Thus, we emphasize that the realization of this event occurred at a sad moment in Brazilian political history, which has certainly produced impacts on the lives of real women and men, but also in the symbolic and cultural forms from which we produce femininities and masculinities, making us face again the challenges that perhaps seemed to have already been overcome. We are living in difficult times, when setbacks threaten the young Brazilian democracy and produce lasting repercussions on the field of feminist studies and interventions in Brazil and other countries. After all, critical situations of this nature have occurred in several other countries, as discussed in the opening session, mediated by Sonia Correa, co-coordinator of the ABIA Sexuality and Policy Observatory (SPW). The impact of this scenario on the field of political studies and interventions on men and masculinities, which take feminism as a theoretical and ethical-political framework, is of great concern to us.

Thus, we seek from the speech of each one to bring elements to the debate about working with men from feminist readings, anchored in our actions as activists and researchers, and close dialogue with public policies. We also seek, through specific selections of our performance, to provide the participants with a broad view on deadlocks, but also possibilities within the contemporary context. In general terms, we emphasize that the transformation of gender relationships to the promotion of social justice, with equality and democracy, is, among other possible alternatives, a result of education in sexuality, as long as it recognizes the need for reflection on naturalization processes about social places of men and women and respect for differences.

Unfortunately, we have witnessed, in different countries, the development of a project to dismantle the course undertaken since the end of the 1990s, regarding sexuality education, assumed in the Brazilian context by collaboration between the health and education sectors, besides the strong presence of civil society organizations. Contrary to human rights, fundamentalist debates that disregard the theoretical-epistemological consistency of the field of gender studies insist on fallacies such as "gender ideology" and are taking shape in different Latin American countries. The adoption of this terminology by conversational sectors, especially of a Christian religious nature, reveals a space of tensions and disputes in which social respect for gender diversity and sexual orientation and the ideal of equality between men and women is at stake.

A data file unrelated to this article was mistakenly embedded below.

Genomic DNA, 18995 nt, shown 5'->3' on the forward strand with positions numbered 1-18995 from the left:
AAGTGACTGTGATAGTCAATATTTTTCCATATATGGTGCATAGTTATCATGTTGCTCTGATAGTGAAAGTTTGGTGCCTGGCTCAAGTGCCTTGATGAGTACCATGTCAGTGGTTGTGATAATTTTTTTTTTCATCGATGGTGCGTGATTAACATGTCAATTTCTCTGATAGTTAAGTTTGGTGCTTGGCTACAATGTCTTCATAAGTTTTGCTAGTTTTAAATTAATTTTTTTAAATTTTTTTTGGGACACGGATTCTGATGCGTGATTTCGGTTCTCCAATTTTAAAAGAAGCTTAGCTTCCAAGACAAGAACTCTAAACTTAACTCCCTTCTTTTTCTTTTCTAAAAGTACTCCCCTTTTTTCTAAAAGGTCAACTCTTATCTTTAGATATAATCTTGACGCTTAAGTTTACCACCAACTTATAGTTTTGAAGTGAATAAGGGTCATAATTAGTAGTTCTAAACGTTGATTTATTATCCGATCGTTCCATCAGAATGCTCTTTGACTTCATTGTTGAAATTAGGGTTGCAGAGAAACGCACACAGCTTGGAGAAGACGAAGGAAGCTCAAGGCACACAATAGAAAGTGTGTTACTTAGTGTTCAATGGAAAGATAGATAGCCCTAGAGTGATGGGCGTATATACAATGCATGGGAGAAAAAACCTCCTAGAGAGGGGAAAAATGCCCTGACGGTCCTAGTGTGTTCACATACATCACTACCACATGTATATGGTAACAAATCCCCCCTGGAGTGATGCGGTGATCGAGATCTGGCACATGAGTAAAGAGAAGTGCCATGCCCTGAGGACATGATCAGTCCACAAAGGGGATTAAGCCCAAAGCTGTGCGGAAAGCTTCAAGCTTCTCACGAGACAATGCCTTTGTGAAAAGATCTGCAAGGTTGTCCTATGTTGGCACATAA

Thus, the proposal to censor sexuality education in schools (camouflaged in the expression "school without a party"), criticism of the use of educational materials related to coping with homophobia (pejoratively called "gay kit"), persecution of the "gender" term in public education plans exemplify only few initiatives that have gained the headlines, political disputes, and recent election campaigns across the country (6). In this fundamentalist thinking, the possible equality between men and women becomes a danger to the maintenance of the current status quo based on gender asymmetry and hierarchy. Recognizing the dismantling of sexuality education in the current Brazilian context means pointing to the urgent need to establish a position of struggle in favor of secularity, equity and equality between men and women, from a feminist and gender perspective.

Similarly, we must alert to resistance to the recognition of women in politically representative spaces, which has been growing in recent years, as well as a complex web that links the field of politics to ancient patriarchal traditions. In Brazil, by assuming the possibility of a woman in the highest position of national political representation, we witness resistance from a variety of sources, from the refusal to use the term "President", to car stickers that illustrate Presidential rape, "Ill-judged" to Dilma, in the electoral campaign; people shouting "Dilma, fuck you!" in a World Cup opening event, phallic jokes from the President's public speech slips and the fateful episode "Beautiful, discrete and housewife" (an allusion to supposedly journalistic material about the wife of the current President). Excerpts from the speeches of some federal deputies in favor of the opening of the President's impeachment process (on 17/04/2016) published in the Congress portal) illustrate old traditions in the shape of formal politics: "For my family! My children, Estevao, Amanda, my wife, my parents [...]"; "For my family, for the good people"; "For my granddaughter who is celebrating her birthday"; "For my sons Bruno and Felipe"; "For my daughter Manoela who is going to be born"; "For Sandra, for Erica, for Vitor, for Jorge, and for my grandson who is coming"; "For the honor of my father who has held this chair twice".

Despite our position on the government in question and the legitimacy of the coup disguised as impeachment, whose effects are already felt, the statements that accompanied the vote of the congressmen (mostly men) regarding the implementation of the process of impeachment of President Dilma Rousseff (the first woman elected democratically in Brazil) and the establishment of the ministries by the coup government (exclusively composed of men, whites, rich and supposedly heterosexual) made clear that we still have much to learn and much more is yet to change in the field of gender relationships, both from the symbolic viewpoint and in the various forms of socialization and institutionalization of power, which favor the supremacy of hegemonic masculinity (7).